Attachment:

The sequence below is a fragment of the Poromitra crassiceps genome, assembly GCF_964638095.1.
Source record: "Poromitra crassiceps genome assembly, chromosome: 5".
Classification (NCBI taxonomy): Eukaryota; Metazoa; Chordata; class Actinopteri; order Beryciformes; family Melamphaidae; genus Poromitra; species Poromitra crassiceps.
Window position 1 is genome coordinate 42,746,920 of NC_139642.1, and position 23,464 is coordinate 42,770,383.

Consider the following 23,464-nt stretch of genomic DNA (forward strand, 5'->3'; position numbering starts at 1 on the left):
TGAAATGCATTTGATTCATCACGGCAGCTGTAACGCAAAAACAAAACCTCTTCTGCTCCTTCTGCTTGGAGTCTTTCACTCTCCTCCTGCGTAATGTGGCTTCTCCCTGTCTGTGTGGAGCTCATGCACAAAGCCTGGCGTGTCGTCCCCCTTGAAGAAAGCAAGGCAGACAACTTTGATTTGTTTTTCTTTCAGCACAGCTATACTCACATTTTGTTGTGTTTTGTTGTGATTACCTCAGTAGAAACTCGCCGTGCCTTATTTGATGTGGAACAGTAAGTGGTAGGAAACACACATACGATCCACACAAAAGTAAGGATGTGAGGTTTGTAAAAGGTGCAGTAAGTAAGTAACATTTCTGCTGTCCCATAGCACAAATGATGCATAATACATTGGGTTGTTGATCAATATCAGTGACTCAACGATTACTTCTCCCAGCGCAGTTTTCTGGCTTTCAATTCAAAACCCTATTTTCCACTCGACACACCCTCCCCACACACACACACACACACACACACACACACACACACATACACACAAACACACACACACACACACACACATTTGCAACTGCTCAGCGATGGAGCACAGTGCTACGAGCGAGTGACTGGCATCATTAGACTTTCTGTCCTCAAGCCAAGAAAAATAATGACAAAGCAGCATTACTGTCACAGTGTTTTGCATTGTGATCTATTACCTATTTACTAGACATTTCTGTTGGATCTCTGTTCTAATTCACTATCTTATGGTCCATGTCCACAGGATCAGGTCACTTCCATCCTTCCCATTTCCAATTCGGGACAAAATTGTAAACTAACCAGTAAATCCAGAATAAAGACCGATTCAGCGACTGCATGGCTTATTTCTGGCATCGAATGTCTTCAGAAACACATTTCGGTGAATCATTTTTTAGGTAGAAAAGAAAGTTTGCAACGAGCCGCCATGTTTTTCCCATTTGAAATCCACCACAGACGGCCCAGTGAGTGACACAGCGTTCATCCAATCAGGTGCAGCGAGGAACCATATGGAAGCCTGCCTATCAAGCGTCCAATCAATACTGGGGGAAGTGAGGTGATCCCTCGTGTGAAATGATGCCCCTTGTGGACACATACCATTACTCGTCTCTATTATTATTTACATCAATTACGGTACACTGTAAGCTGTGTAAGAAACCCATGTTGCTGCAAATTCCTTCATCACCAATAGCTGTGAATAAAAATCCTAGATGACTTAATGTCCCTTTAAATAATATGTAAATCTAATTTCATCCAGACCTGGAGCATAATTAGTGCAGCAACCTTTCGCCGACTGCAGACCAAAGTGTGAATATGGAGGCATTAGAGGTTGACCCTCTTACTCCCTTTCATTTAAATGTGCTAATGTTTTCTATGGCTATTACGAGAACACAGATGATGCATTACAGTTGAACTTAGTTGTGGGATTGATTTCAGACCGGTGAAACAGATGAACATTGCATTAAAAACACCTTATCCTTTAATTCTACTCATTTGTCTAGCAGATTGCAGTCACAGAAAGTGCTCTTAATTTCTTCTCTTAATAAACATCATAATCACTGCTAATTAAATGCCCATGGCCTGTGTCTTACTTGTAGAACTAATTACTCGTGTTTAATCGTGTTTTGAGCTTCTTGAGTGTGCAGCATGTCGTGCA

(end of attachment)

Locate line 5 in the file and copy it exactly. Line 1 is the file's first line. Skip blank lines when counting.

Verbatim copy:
Consider the following 23,464-nt stretch of genomic DNA (forward strand, 5'->3'; position numbering starts at 1 on the left):